He’s also dealt with what he felt was serious danger. On June 4, while he was working on his grandparents’ graves, Augustinus says a man who lived next to the cemetery came to the fence with a gun in his belt insinuating that he would use it if he had to. He said, “I heard about you. No one is taking my property from me,” according to Augustinus.
But whoever built the fence took the property away from the people who bought those gravesites and are now resting, in part, in the yard of the man, Augustinus added. “These people paid for these plots. It’s not right.”
Augustinus called the police during the incident, and police told the man with the gun to go back in his house. No charges were filed.
For two months now, Augustinus has complained to officials and tried to get something done. “The city came out after about a month and a half, and they raised the fence and somehow thought that would fix everything,” Augustinus said. “They think that by raising the fence, the person won’t mind!”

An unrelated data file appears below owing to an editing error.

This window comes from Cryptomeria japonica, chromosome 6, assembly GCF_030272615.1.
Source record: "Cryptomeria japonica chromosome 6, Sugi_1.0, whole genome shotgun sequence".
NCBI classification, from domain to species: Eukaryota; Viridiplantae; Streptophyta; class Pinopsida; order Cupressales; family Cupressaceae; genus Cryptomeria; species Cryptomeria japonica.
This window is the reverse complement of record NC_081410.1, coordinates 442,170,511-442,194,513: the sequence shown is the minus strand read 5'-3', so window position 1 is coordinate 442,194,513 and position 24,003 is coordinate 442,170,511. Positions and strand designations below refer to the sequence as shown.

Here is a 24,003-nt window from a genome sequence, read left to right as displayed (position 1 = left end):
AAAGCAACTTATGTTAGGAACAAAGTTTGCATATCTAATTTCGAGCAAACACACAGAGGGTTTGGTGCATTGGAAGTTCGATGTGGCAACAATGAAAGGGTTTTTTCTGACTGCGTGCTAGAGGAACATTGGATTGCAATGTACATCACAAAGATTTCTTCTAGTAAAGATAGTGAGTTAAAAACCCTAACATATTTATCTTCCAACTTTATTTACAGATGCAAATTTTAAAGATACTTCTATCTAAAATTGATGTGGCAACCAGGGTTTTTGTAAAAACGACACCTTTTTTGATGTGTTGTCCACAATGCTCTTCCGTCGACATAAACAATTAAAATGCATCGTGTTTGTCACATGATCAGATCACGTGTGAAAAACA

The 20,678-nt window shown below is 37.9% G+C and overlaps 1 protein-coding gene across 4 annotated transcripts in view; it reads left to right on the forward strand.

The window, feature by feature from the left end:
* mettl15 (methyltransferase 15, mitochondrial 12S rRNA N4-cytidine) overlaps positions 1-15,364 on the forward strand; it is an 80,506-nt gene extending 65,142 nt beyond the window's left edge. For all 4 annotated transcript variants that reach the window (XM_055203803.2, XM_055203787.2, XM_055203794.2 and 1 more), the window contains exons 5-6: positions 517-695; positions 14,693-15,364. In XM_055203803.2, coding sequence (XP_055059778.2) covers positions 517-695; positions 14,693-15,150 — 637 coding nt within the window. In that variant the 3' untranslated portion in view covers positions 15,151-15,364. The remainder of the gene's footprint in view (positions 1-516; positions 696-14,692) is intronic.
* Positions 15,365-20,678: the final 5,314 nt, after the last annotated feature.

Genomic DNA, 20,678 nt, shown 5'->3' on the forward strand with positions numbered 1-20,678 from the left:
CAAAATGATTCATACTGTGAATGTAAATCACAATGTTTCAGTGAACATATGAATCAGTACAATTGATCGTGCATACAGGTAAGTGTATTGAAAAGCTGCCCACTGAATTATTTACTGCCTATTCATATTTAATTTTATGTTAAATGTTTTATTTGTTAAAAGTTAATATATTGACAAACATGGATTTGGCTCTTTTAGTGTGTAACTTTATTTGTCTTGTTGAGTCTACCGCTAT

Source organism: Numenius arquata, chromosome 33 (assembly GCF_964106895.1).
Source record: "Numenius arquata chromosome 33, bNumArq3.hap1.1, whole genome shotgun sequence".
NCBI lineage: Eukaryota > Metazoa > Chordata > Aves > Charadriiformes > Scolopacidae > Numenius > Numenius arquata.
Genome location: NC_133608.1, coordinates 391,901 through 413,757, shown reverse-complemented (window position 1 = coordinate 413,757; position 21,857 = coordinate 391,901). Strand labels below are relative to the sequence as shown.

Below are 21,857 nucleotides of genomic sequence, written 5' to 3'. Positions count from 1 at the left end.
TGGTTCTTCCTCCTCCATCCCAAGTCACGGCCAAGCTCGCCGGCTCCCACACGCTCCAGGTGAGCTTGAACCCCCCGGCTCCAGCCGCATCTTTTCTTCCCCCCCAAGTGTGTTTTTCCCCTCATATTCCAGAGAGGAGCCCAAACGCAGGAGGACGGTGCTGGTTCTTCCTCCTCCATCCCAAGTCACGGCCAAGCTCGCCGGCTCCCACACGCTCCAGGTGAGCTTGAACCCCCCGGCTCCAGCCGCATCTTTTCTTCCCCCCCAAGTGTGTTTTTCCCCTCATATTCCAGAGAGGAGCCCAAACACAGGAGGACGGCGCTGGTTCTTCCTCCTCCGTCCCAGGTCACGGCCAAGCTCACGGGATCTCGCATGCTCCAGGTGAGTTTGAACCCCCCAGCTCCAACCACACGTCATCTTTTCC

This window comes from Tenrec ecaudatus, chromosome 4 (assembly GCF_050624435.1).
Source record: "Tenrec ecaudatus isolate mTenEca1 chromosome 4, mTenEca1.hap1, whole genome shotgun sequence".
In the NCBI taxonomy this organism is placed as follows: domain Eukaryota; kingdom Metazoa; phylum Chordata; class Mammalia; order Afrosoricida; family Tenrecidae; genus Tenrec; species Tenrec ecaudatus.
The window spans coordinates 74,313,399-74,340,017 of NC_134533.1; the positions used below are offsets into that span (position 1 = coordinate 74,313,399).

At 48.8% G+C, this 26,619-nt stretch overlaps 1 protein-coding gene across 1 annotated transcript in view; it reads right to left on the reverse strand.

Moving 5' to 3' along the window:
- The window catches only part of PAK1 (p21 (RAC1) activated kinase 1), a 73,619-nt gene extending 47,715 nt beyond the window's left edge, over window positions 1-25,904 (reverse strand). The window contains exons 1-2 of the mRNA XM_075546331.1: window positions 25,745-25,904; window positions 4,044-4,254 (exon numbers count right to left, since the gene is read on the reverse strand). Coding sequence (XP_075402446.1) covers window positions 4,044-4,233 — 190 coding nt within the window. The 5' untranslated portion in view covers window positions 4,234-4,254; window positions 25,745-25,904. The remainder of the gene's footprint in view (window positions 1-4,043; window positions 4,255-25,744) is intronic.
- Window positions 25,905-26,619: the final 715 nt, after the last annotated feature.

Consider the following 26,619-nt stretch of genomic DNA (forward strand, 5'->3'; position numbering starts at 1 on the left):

Augustinus is still trying to get a survey done as well as expose the injustice. “If they fixed it right away and took the proper action, I would be completely content,” he said.
Instead, he said, Lovelock and the city of Chesterfield have ignored him and not taken any action. Augustinus said he will not stop until changes are made and those resting at Union Cemetery, including his grandparents, are treated with respect.
By Danny Schwartz, JN Intern